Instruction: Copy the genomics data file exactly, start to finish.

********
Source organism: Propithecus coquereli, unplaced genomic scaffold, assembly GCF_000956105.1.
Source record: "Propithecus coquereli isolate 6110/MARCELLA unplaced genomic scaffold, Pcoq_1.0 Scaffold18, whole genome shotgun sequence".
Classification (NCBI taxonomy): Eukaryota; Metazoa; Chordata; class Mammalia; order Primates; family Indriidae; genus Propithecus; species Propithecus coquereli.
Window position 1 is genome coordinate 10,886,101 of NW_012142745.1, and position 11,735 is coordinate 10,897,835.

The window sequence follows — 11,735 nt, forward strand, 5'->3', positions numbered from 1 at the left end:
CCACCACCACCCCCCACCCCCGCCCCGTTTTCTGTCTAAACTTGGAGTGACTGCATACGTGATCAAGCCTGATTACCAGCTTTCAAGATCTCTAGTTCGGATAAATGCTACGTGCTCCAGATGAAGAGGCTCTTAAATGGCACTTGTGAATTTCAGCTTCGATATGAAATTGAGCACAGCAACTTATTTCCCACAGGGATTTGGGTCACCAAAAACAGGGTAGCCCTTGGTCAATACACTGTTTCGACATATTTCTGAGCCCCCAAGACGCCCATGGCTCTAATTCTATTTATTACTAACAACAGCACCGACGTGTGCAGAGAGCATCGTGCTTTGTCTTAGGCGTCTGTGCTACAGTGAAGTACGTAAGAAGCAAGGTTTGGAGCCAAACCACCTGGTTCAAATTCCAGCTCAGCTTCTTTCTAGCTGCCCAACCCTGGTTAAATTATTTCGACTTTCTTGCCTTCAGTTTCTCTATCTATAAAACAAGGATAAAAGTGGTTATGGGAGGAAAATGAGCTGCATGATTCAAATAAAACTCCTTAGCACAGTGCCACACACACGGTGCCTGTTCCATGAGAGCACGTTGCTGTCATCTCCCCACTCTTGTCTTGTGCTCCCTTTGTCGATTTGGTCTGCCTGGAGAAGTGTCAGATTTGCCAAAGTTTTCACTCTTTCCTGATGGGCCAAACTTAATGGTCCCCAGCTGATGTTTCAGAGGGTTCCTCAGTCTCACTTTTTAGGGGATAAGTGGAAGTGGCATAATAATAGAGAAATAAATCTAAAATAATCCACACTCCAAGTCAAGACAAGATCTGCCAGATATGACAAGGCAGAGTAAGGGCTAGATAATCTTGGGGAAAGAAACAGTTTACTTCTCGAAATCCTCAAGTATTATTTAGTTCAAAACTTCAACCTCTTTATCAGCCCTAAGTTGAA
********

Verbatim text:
Source organism: Propithecus coquereli, unplaced genomic scaffold, assembly GCF_000956105.1.
Source record: "Propithecus coquereli isolate 6110/MARCELLA unplaced genomic scaffold, Pcoq_1.0 Scaffold18, whole genome shotgun sequence".
Classification (NCBI taxonomy): Eukaryota; Metazoa; Chordata; class Mammalia; order Primates; family Indriidae; genus Propithecus; species Propithecus coquereli.
Window position 1 is genome coordinate 10,886,101 of NW_012142745.1, and position 11,735 is coordinate 10,897,835.

The window sequence follows — 11,735 nt, forward strand, 5'->3', positions numbered from 1 at the left end:
CCACCACCACCCCCCACCCCCGCCCCGTTTTCTGTCTAAACTTGGAGTGACTGCATACGTGATCAAGCCTGATTACCAGCTTTCAAGATCTCTAGTTCGGATAAATGCTACGTGCTCCAGATGAAGAGGCTCTTAAATGGCACTTGTGAATTTCAGCTTCGATATGAAATTGAGCACAGCAACTTATTTCCCACAGGGATTTGGGTCACCAAAAACAGGGTAGCCCTTGGTCAATACACTGTTTCGACATATTTCTGAGCCCCCAAGACGCCCATGGCTCTAATTCTATTTATTACTAACAACAGCACCGACGTGTGCAGAGAGCATCGTGCTTTGTCTTAGGCGTCTGTGCTACAGTGAAGTACGTAAGAAGCAAGGTTTGGAGCCAAACCACCTGGTTCAAATTCCAGCTCAGCTTCTTTCTAGCTGCCCAACCCTGGTTAAATTATTTCGACTTTCTTGCCTTCAGTTTCTCTATCTATAAAACAAGGATAAAAGTGGTTATGGGAGGAAAATGAGCTGCATGATTCAAATAAAACTCCTTAGCACAGTGCCACACACACGGTGCCTGTTCCATGAGAGCACGTTGCTGTCATCTCCCCACTCTTGTCTTGTGCTCCCTTTGTCGATTTGGTCTGCCTGGAGAAGTGTCAGATTTGCCAAAGTTTTCACTCTTTCCTGATGGGCCAAACTTAATGGTCCCCAGCTGATGTTTCAGAGGGTTCCTCAGTCTCACTTTTTAGGGGATAAGTGGAAGTGGCATAATAATAGAGAAATAAATCTAAAATAATCCACACTCCAAGTCAAGACAAGATCTGCCAGATATGACAAGGCAGAGTAAGGGCTAGATAATCTTGGGGAAAGAAACAGTTTACTTCTCGAAATCCTCAAGTATTATTTAGTTCAAAACTTCAACCTCTTTATCAGCCCTAAGTTGAA